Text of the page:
Body fluid changes. Fluid retention may increase the pressure within your carpal tunnel, irritating the median nerve. This is common during pregnancy and menopause. Carpal tunnel syndrome associated with pregnancy generally gets better on its own after pregnancy.
Other medical conditions. Certain conditions, such as menopause, thyroid disorders, kidney failure and lymphedema, may increase your chances of carpal tunnel syndrome.
Workplace factors. Working with vibrating tools or on an assembly line that requires prolonged or repetitive flexing of the wrist may create harmful pressure on the median nerve or worsen existing nerve damage, especially if the work is done in a cold environment.
However, the scientific evidence is conflicting and these factors haven’t been established work as direct causes of carpal tunnel syndrome.
Several studies have evaluated whether there is an association between computer use and carpal tunnel syndrome. Some evidence suggests that it is mouse use, and not the use of a keyboard, that may be the problem. However, there has not been enough quality and consistent evidence to support extensive computer use as a risk factor for carpal tunnel syndrome, although it may cause a different form of hand pain.
Prevention
There are no proven strategies to prevent carpal tunnel syndrome, but you can minimize stress on your hands and wrists with these methods:
Reduce your force and relax your grip. If your work involves a cash register or keyboard, for instance, hit the keys softly. For prolonged handwriting, use a big pen with an oversized, soft grip adapter and free-flowing ink.
Take short, frequent breaks. Gently stretch and bend hands and wrists periodically. Alternate tasks when possible. This is especially important if you use equipment that vibrates or that requires you to exert a great amount of force. Even a few minutes each hour can make a difference.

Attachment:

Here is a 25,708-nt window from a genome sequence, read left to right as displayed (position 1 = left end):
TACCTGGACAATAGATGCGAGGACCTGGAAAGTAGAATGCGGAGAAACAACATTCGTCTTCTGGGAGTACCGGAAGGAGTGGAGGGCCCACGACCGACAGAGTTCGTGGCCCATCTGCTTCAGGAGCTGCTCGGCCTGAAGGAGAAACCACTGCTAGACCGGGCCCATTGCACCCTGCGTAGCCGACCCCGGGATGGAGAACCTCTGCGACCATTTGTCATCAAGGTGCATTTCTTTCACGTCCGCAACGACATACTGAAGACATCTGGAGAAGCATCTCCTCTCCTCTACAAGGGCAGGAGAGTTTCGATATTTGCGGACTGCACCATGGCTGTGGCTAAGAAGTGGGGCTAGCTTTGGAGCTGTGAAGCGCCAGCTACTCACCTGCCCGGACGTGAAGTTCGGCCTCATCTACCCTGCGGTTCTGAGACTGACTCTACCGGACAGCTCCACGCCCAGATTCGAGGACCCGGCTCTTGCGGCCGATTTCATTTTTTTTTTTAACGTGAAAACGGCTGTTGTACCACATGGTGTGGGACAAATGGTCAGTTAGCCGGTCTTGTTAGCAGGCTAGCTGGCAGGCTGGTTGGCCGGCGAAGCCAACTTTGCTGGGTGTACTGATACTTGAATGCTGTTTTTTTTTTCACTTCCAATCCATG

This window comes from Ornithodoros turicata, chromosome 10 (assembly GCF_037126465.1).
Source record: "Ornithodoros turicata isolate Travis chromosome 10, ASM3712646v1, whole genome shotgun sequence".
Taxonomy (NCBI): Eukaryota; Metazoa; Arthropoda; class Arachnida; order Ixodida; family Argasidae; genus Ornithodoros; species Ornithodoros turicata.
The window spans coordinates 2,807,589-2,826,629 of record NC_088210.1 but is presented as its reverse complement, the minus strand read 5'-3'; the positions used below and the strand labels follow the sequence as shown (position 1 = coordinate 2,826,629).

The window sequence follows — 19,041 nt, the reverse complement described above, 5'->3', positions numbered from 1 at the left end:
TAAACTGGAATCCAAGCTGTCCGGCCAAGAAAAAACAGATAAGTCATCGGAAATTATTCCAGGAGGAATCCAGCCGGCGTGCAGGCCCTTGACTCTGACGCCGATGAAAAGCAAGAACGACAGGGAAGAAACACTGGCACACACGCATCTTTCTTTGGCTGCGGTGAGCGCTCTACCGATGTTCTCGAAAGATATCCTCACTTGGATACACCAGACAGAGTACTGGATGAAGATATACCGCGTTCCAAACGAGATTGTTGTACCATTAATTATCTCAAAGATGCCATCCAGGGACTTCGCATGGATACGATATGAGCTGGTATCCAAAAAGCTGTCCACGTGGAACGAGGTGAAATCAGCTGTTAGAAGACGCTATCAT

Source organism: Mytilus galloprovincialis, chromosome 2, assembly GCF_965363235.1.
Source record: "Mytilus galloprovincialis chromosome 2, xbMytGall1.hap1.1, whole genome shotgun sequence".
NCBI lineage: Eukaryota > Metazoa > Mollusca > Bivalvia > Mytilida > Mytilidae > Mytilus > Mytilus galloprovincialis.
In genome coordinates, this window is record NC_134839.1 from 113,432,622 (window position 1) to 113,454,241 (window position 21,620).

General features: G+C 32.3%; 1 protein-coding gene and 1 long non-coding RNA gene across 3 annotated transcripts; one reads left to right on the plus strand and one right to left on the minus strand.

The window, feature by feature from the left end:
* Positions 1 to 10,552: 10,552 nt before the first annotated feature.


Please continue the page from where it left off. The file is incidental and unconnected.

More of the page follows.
Watch your form. Avoid bending your wrist all the way up or down. A relaxed middle position is best. Keep your keyboard at elbow height or slightly lower.
Improve your posture. Incorrect posture rolls shoulders forward, shortening your neck and shoulder muscles and compressing nerves in your neck. This can affect your wrists, fingers and hands, and can cause neck pain.
Change your computer mouse. Make sure that your computer mouse is comfortable and doesn’t strain your wrist.
Keep your hands warm. You’re more likely to develop hand pain and stiffness if you work in a cold environment. If you can’t control the temperature at work, put on fingerless gloves that keep your hands and wrists warm.

Article Provided By: mayoclinic.org
Carolina Pain Scrambler Logo, Chronic Pain, Greenville, SCIf you would like to discuss what Carolina Pain Scrambler do to help relieve your chronic pain symptoms or receive more information on our treatment process, please do not hesitate to call us at 864-520-5011 or you can email us at info@carolinapainscrambler.com

 

 

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How Pets Can Help Your Chronic Pain Symptoms

How Pets Can Help Your Chronic Pain Symptoms

By Jeanne Faulkner
Reviewed by QualityHealth’s Medical Advisory Board

Pet owners love their companions for a variety of reasons. But can having a pet relieve your chronic pain? In fact, studies have found that, yes, pets can help relieve many of the symptoms associated with chronic pain conditions and help patients live better lives. Here are five ways that pets can help patients with chronic pain:
1. Provide distraction. It’s hard to focus on pain when you’re watching a kitten chase her tail or when a dog is cuddled up next to you. Animals give patients opportunities to enjoy life through simple moments and events, like throwing your dog a ball, playing with your cat or listening to your bird sing. Plus, being a responsible pet owner requires that you feed, water, walk, care for and clean up after your animal, which gives you something to focus on outside of your diagnosis.